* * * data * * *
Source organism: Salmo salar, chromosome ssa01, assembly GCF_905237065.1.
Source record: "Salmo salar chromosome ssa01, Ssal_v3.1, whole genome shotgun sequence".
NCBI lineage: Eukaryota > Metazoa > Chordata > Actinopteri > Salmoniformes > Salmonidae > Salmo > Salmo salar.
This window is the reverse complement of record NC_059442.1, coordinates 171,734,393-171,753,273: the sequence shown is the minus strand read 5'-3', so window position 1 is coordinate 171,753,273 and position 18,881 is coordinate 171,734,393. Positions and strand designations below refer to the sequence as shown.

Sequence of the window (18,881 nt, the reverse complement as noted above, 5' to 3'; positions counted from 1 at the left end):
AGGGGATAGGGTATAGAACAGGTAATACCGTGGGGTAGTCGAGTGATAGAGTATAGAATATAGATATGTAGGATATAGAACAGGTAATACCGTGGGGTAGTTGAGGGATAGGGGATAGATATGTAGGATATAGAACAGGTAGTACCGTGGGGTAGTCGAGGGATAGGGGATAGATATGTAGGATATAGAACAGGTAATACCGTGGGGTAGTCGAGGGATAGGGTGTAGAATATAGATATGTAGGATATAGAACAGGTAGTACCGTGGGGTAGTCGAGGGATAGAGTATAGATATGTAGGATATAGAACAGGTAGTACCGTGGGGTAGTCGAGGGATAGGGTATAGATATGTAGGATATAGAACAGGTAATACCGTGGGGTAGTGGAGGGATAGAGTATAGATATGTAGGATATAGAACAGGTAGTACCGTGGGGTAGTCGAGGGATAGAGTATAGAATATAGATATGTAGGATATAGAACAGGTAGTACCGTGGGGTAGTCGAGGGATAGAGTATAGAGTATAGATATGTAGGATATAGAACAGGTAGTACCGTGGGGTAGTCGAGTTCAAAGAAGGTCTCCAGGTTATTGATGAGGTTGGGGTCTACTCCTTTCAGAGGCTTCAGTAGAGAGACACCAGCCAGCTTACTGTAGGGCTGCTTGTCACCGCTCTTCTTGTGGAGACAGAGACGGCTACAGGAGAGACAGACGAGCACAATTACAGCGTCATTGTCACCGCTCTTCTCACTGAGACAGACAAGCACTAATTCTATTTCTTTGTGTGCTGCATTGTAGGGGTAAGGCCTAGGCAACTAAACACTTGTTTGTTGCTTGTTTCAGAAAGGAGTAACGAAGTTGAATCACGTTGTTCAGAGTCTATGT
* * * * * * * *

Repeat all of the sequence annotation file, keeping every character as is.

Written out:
Source organism: Salmo salar, chromosome ssa01, assembly GCF_905237065.1.
Source record: "Salmo salar chromosome ssa01, Ssal_v3.1, whole genome shotgun sequence".
NCBI lineage: Eukaryota > Metazoa > Chordata > Actinopteri > Salmoniformes > Salmonidae > Salmo > Salmo salar.
This window is the reverse complement of record NC_059442.1, coordinates 171,734,393-171,753,273: the sequence shown is the minus strand read 5'-3', so window position 1 is coordinate 171,753,273 and position 18,881 is coordinate 171,734,393. Positions and strand designations below refer to the sequence as shown.

Sequence of the window (18,881 nt, the reverse complement as noted above, 5' to 3'; positions counted from 1 at the left end):
AGGGGATAGGGTATAGAACAGGTAATACCGTGGGGTAGTCGAGTGATAGAGTATAGAATATAGATATGTAGGATATAGAACAGGTAATACCGTGGGGTAGTTGAGGGATAGGGGATAGATATGTAGGATATAGAACAGGTAGTACCGTGGGGTAGTCGAGGGATAGGGGATAGATATGTAGGATATAGAACAGGTAATACCGTGGGGTAGTCGAGGGATAGGGTGTAGAATATAGATATGTAGGATATAGAACAGGTAGTACCGTGGGGTAGTCGAGGGATAGAGTATAGATATGTAGGATATAGAACAGGTAGTACCGTGGGGTAGTCGAGGGATAGGGTATAGATATGTAGGATATAGAACAGGTAATACCGTGGGGTAGTGGAGGGATAGAGTATAGATATGTAGGATATAGAACAGGTAGTACCGTGGGGTAGTCGAGGGATAGAGTATAGAATATAGATATGTAGGATATAGAACAGGTAGTACCGTGGGGTAGTCGAGGGATAGAGTATAGAGTATAGATATGTAGGATATAGAACAGGTAGTACCGTGGGGTAGTCGAGTTCAAAGAAGGTCTCCAGGTTATTGATGAGGTTGGGGTCTACTCCTTTCAGAGGCTTCAGTAGAGAGACACCAGCCAGCTTACTGTAGGGCTGCTTGTCACCGCTCTTCTTGTGGAGACAGAGACGGCTACAGGAGAGACAGACGAGCACAATTACAGCGTCATTGTCACCGCTCTTCTCACTGAGACAGACAAGCACTAATTCTATTTCTTTGTGTGCTGCATTGTAGGGGTAAGGCCTAGGCAACTAAACACTTGTTTGTTGCTTGTTTCAGAAAGGAGTAACGAAGTTGAATCACGTTGTTCAGAGTCTATGT